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FLEXO Magazine : June2010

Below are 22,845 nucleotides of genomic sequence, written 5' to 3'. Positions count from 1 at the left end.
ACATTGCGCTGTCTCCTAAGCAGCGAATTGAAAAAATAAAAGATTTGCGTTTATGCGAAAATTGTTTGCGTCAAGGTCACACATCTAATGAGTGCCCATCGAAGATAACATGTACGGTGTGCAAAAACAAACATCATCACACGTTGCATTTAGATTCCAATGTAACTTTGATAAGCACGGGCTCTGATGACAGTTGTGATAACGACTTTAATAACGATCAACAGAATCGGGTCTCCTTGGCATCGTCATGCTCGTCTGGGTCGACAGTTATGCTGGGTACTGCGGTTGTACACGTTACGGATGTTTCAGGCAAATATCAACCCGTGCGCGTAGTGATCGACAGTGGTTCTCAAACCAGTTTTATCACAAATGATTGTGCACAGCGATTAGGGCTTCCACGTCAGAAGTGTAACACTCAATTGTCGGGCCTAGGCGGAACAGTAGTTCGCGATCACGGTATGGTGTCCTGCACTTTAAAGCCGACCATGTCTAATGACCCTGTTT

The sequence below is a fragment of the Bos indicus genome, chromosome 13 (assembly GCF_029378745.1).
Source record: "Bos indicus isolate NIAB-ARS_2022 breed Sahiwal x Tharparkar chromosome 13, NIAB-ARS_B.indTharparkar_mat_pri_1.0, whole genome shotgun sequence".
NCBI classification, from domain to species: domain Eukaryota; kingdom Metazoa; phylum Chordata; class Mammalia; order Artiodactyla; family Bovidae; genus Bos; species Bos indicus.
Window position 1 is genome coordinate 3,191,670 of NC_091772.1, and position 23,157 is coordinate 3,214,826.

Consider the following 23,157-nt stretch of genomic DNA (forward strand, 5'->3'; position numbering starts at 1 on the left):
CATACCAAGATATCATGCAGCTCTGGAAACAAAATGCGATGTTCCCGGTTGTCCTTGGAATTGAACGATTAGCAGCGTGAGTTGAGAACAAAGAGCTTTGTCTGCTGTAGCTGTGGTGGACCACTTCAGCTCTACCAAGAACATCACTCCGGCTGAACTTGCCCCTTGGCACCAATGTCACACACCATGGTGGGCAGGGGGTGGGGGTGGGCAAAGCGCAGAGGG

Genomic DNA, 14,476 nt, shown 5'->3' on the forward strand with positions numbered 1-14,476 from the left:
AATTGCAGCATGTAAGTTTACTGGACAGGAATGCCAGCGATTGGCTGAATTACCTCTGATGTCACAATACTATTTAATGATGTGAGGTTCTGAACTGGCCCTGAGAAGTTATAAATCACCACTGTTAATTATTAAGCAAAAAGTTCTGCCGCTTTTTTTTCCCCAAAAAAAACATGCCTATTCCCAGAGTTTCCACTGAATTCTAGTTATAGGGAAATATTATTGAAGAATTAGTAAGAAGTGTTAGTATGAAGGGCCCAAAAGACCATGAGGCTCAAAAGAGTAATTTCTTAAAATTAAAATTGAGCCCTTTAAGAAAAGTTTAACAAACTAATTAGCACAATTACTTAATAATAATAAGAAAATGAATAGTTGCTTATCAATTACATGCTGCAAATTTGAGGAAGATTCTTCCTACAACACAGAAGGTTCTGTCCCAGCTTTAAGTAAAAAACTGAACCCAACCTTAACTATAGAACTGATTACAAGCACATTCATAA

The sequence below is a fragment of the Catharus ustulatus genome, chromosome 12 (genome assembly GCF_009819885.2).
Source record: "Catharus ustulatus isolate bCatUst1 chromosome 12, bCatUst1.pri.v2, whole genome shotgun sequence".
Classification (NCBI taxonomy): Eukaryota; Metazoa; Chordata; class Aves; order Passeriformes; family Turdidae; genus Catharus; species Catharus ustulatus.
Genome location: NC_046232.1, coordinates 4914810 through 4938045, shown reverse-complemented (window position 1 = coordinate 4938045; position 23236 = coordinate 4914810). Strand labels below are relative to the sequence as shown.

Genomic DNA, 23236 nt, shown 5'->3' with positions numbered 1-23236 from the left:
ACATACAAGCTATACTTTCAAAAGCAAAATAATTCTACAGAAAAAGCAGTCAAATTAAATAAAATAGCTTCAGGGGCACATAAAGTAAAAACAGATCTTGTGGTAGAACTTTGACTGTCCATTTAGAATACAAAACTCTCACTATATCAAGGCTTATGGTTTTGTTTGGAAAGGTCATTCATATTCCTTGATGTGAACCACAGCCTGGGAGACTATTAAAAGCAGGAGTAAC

Technologies & Techniques Dirty Printing Plate-Based solutions By Wayde Clark Measure multiple spots of the exposure bed with a uV radiometer to calculate overall energy output throughout the field of exposure. All art courtesy DuPont Packaging graphics. FIRST says, Process improvement uses statistical analysis of printing process data to improve quality, ef- ficiency, and production yield. The database created as part of the process control step, is used to analyze the printing process to identify potential areas of improvement. Customer complaint data is another very useful tool when pursuing process improvement. TEST says, FIRST Methodology and CGATS TR 012-2003 both clearly identify a five-step process: • Optimization. • Fingerprinting. • Process Control. • Characterization. • Process Improvement. As most flexographers attempt to comply with FIRST, they often focus very heavily on fingerprinting and characterization, but never actually do anything with all of the data that is generated. Process Improvement is a key money maker for any flexo printer. This step allows you to evaluate your printing process, identify the improvement opportunities and quantify the results. For more information, see Section 19.5 (Page 163) of FIRST 4.0. Process Improvement What is FIRST The intention of FIRST is to provide all participants in the flexographic reproduction process with a common set of guidelines, tutorials and data that can be used as communication and production tools. The aim of FIRST is to create a common set of specifications and commu- nication protocols for the industry. This platform should establish common communication and identify the responsibility of the provider(s). To order FIRST, call 631-737-6020 or visit www.ftastore.com. What is TEST TEST is the educational arm of the Flexographic Technical Association. The aim of TEST is to align all of the training materials available through the FTA with the guidelines, tutorials and data identified in FIRST. TEST is focused on implementing new learning methodologies to reach out to a larger portion of the FTA membership. For more information on TEST, visit www.flexography.org. 48 FLeXO june 2010 www.flexography.org Asasenior technical support specialist for DuPont Cyrel® Packaging Graphics, I have been privileged to witness flexography ’s capability as a printing me- dium blossom into the versatile, powerful force it is in today ’s packaging marketplace. Yet, as much as our industry has advanced flexography in the past decade, and as much as we have lessened any previous objections to flexo across a multitude of applications, we still continue to tussle with some of the same issues that have hounded us for many years. When the FTA approached me about contributing an article for its troubleshooting guide, I wanted to choose a subject relevant to its members. I settled on dirty printing in the highlight tonal range, particularly as it relates to insufficient preparation of the printing plate. When I started to outline all of the potential contributors to dirty printing, the list grew quite quickly. Over-inking the printing plate, incorrect ink viscosity, use of slow solvents of the wrong type or ratio, silicone release agents on the plate surface, and so on and so on; can all be the culprit of dirty highlights. As such, we’ll focus on the platemaking factors that can contribute to dirty printing. A GooD FounDAtion As with any manufacturing process, solid measurement, management and modification (if needed) can eliminate variation in the overall workflow. The key is to break down each facet of the workflow and understand how to evaluate and control each part of the whole. In today ’s discussion we will review: • Proper UV exposure. • Evaluation and control of imaging. • Minimum dot size and bump curve selection. It may sound basic and obvious to reiterate the importance of proper back and main exposure testing and control. How- ever, I believe in the importance of creating a solid foundation for the elements on a printing plate. I use the analogy of build- ing a beautiful mansion on top of a swamp. In the long run, the structural integrity and the lifespan of the mansion will fall short of our expectations. Two main points of control in our exposure steps are quantifying the overall UV energy output from a set of lamps and providing support through proper floor height/relief depth ratios. Utilizing a calibrated UV radiometer on a scheduled basis allows us to quantify UV output and uniformity and to track any changes. Measuring multiple spots of the exposure bed (typically nine to 16 readings) with a UV radiometer allows us to calcu- late overall energy output, variability throughout the field of exposure and any changes over time. Fully polymerizing our plate floors and, thus, providing support for our printing ele- ments is a critical step toward minimizing dirty printing in the highlights. When the relief depth is too severe for a particular photopolymer plate, isolated elements and fine dots can be compromised. • Use a radiometer to measure the amount of energy being emitted by the exposure unit to ensure uniform and consistent exposure across the plate. • A focus or stain test will reveal problems in LAMS layer ablation. • Remember: Different durometer, gauges, relief depths, line screens, imaging resolutions, etc, can all impact the minimum printable dot. FLX_June2010_mech.indd 48 6/10/10 9:39 AM